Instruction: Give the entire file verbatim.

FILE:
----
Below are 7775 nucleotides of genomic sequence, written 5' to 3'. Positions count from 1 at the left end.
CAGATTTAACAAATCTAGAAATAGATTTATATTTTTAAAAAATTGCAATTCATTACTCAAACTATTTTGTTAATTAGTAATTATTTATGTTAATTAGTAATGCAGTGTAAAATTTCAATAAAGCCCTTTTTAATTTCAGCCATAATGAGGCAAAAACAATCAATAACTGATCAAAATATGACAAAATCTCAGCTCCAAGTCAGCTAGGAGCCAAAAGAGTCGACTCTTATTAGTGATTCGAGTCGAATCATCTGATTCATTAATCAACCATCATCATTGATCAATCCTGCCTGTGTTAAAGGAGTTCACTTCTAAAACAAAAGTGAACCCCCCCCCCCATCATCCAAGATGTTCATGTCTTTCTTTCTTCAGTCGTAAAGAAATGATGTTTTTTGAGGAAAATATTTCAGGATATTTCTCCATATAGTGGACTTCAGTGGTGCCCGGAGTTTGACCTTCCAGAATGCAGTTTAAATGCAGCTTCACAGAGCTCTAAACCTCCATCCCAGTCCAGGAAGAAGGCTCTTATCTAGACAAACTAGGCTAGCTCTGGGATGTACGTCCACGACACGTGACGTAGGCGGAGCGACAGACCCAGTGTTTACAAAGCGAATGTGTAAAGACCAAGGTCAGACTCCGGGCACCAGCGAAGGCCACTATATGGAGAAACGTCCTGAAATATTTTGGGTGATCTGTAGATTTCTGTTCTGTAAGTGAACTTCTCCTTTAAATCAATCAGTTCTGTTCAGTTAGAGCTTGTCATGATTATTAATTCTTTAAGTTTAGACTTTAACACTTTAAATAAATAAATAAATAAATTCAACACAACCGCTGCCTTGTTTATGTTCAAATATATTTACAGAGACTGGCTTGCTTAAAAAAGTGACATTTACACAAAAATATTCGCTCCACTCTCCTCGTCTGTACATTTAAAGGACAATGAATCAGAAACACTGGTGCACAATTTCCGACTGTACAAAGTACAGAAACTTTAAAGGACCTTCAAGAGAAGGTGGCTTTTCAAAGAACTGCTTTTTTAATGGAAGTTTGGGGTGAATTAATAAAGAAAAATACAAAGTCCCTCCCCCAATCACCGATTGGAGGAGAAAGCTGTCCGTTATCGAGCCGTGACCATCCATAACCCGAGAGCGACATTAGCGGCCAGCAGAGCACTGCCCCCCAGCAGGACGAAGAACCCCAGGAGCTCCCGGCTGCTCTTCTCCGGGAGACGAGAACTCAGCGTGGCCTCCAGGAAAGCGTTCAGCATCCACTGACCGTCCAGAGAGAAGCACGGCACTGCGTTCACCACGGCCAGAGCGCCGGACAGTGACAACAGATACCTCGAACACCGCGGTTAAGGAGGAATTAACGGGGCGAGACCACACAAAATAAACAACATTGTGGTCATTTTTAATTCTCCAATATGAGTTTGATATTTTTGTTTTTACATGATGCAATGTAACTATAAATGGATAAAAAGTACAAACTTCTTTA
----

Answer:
Below are 7775 nucleotides of genomic sequence, written 5' to 3'. Positions count from 1 at the left end.
CAGATTTAACAAATCTAGAAATAGATTTATATTTTTAAAAAATTGCAATTCATTACTCAAACTATTTTGTTAATTAGTAATTATTTATGTTAATTAGTAATGCAGTGTAAAATTTCAATAAAGCCCTTTTTAATTTCAGCCATAATGAGGCAAAAACAATCAATAACTGATCAAAATATGACAAAATCTCAGCTCCAAGTCAGCTAGGAGCCAAAAGAGTCGACTCTTATTAGTGATTCGAGTCGAATCATCTGATTCATTAATCAACCATCATCATTGATCAATCCTGCCTGTGTTAAAGGAGTTCACTTCTAAAACAAAAGTGAACCCCCCCCCCCATCATCCAAGATGTTCATGTCTTTCTTTCTTCAGTCGTAAAGAAATGATGTTTTTTGAGGAAAATATTTCAGGATATTTCTCCATATAGTGGACTTCAGTGGTGCCCGGAGTTTGACCTTCCAGAATGCAGTTTAAATGCAGCTTCACAGAGCTCTAAACCTCCATCCCAGTCCAGGAAGAAGGCTCTTATCTAGACAAACTAGGCTAGCTCTGGGATGTACGTCCACGACACGTGACGTAGGCGGAGCGACAGACCCAGTGTTTACAAAGCGAATGTGTAAAGACCAAGGTCAGACTCCGGGCACCAGCGAAGGCCACTATATGGAGAAACGTCCTGAAATATTTTGGGTGATCTGTAGATTTCTGTTCTGTAAGTGAACTTCTCCTTTAAATCAATCAGTTCTGTTCAGTTAGAGCTTGTCATGATTATTAATTCTTTAAGTTTAGACTTTAACACTTTAAATAAATAAATAAATAAATTCAACACAACCGCTGCCTTGTTTATGTTCAAATATATTTACAGAGACTGGCTTGCTTAAAAAAGTGACATTTACACAAAAATATTCGCTCCACTCTCCTCGTCTGTACATTTAAAGGACAATGAATCAGAAACACTGGTGCACAATTTCCGACTGTACAAAGTACAGAAACTTTAAAGGACCTTCAAGAGAAGGTGGCTTTTCAAAGAACTGCTTTTTTAATGGAAGTTTGGGGTGAATTAATAAAGAAAAATACAAAGTCCCTCCCCCAATCACCGATTGGAGGAGAAAGCTGTCCGTTATCGAGCCGTGACCATCCATAACCCGAGAGCGACATTAGCGGCCAGCAGAGCACTGCCCCCCAGCAGGACGAAGAACCCCAGGAGCTCCCGGCTGCTCTTCTCCGGGAGACGAGAACTCAGCGTGGCCTCCAGGAAAGCGTTCAGCATCCACTGACCGTCCAGAGAGAAGCACGGCACTGCGTTCACCACGGCCAGAGCGCCGGACAGTGACAACAGATACCTCGAACACCGCGGTTAAGGAGGAATTAACGGGGCGAGACCACACAAAATAAACAACATTGTGGTCATTTTTAATTCTCCAATATGAGTTTGATATTTTTGTTTTTACATGATGCAATGTAACTATAAATGGATAAAAAGTACAAACTTCTTTA